TALK TO THE RESIDENT GEEK in a convention center's tech support group long enough, and you're bound to hear something like this: “We have the scalable capacity to partition and provision multiple secure LANs, WANs, and VLANs for point-to-point connectivity, so you can plug and play at speeds of up to a gigabit per second.”
Translate the jargon into plain English, and you learn what leading-edge facilities offer is this: multiple ways to get more information to more people faster and more affordably than ever before.
The specific features that make this possible are really beside the point. What matters to an organization coming to a high-tech convention center is how technology will enable the attendees to get more value from the meeting.
Whether the job is holding simultaneous educational sessions with high-speed Internet access, networking computers throughout the facility, or giving participants wireless Internet access so that they can check their e-mail at any time, the high-tech convention center has the backbone to make it happen.
“What's underused is how much the building can live and breathe the [organization's] daily message,” says Steve Morrison, director of information systems for the Sports & Exhibition Authority, which operates the new David L. Lawrence Convention Center in Pittsburgh. Explains Michael Waxer, chief technology officer for the Washington Convention Center Authority, Washington, D.C.: “Think about it is as connecting everywhere, any way, and scaling to deliver what you need.”
Following are four high-tech features that are available at new and recently upgraded facilities, along with examples of how you can use them:
Everywhere you go, from the local coffee shop to an international airport, wireless Internet access is available so that people can stay connected to what's going on at home and at work. Convention centers from coast to coast are deploying wireless fidelity, known as Wi-Fi, networks for the same reason. “It's an issue of productivity,” says Don Griberg, FAIA, principal architect and director of the national convention center design group for HNTB Architecture, part of the joint venture design team for the Boston Convention & Exhibition Center, which opens this summer. “People are concerned about getting the most bang for their buck when they're traveling. The ability to stay in touch is very important.”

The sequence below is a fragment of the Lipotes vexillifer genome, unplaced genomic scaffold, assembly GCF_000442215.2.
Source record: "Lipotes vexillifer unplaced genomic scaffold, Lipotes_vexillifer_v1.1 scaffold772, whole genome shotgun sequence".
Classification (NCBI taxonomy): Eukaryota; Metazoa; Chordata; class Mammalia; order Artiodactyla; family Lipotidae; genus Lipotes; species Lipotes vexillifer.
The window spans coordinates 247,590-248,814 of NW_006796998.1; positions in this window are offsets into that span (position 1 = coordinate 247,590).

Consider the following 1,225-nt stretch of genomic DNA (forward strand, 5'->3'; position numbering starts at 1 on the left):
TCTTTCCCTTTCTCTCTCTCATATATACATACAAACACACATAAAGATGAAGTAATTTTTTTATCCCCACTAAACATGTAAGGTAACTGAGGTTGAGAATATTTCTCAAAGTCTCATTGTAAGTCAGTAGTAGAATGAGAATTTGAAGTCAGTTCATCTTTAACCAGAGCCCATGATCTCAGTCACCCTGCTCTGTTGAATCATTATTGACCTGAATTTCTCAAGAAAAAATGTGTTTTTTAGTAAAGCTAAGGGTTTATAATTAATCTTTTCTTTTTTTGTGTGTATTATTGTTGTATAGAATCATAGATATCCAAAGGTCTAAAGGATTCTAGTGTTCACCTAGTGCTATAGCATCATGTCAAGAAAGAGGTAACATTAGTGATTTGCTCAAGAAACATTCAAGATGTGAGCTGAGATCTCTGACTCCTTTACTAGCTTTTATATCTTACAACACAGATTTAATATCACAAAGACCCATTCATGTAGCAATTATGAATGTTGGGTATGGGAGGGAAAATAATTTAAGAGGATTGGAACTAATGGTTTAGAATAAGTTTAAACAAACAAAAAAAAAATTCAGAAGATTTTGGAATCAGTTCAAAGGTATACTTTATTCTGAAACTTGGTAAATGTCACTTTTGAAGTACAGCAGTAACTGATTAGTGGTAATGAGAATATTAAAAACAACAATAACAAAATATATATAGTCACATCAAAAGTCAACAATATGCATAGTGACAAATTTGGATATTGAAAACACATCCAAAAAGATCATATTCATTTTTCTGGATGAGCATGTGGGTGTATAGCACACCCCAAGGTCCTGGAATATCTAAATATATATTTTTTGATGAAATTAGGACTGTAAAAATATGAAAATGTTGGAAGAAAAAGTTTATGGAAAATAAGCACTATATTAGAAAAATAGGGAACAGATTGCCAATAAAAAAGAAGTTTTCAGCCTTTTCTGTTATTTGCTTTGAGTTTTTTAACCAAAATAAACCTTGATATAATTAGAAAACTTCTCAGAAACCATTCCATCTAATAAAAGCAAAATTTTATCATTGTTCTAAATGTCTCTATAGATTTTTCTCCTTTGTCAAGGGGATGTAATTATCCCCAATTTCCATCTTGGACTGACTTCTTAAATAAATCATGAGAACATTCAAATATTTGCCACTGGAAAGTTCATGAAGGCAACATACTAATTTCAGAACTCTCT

The Oregon Convention Center launched a high-speed wireless network last year, making it the biggest “hot spot” in Portland. Basic wireless Internet access costs $6 per hour or $12 per day, payable by credit card when you log onto the network with a Wi-Fi enabled laptop or personal digital assistant. The metered service provides access at a speed of 256 kilobits per second, fast enough for attendees to check e-mail. For faster access, a T-1 level service provides 1.544 megabits per second, fast enough for exhibitors to download large files and display Web sites. T-1 costs more but includes technical support.
In Philadelphia, the Pennsylvania Convention Center has turned its Wi-Fi service into an amenity. While exhibitors still have to pay, Wi-Fi in the public spaces is free. SunGard SCT, a technology solutions provider for educational institutions, was the first to take advantage of the free connections for a recent user conference. The savings went directly to the bottom line, says Joan Antonelli, director of meetings and events, because her company would have paid the bill for all attendees to have wireless access.
Although some have predicted that wireless will replace wired connectivity, the most advanced facilities are hard-wired for maximum bandwidth. Their infrastructure is a network of fiber-optic and Category 6 cable with an Internet connection capable of transmitting data at speeds of up to 1,000 megabits, or 1 gigabit, per second.
This backbone provides point-to-point connectivity among meeting rooms, exhibit halls, public spaces, and often adjacent hotels, so you can transmit audio, video, and data. Every connection point has high-speed Internet access, so your message can reach a broad audience.
“We've seen a significant increase in demand for high-speed Internet,” says Ellen Barry, chief information officer for the Metropolitan Pier and Exposition Authority, which owns and manages McCormick Place and Navy Pier in Chicago. “We layer on that network the other capabilities such as Wi-Fi.” McCormick Place is one of a select handful of facilities that also has an Internet2 (I2) connection, capable of transmitting data at a speed of 10 Gbps.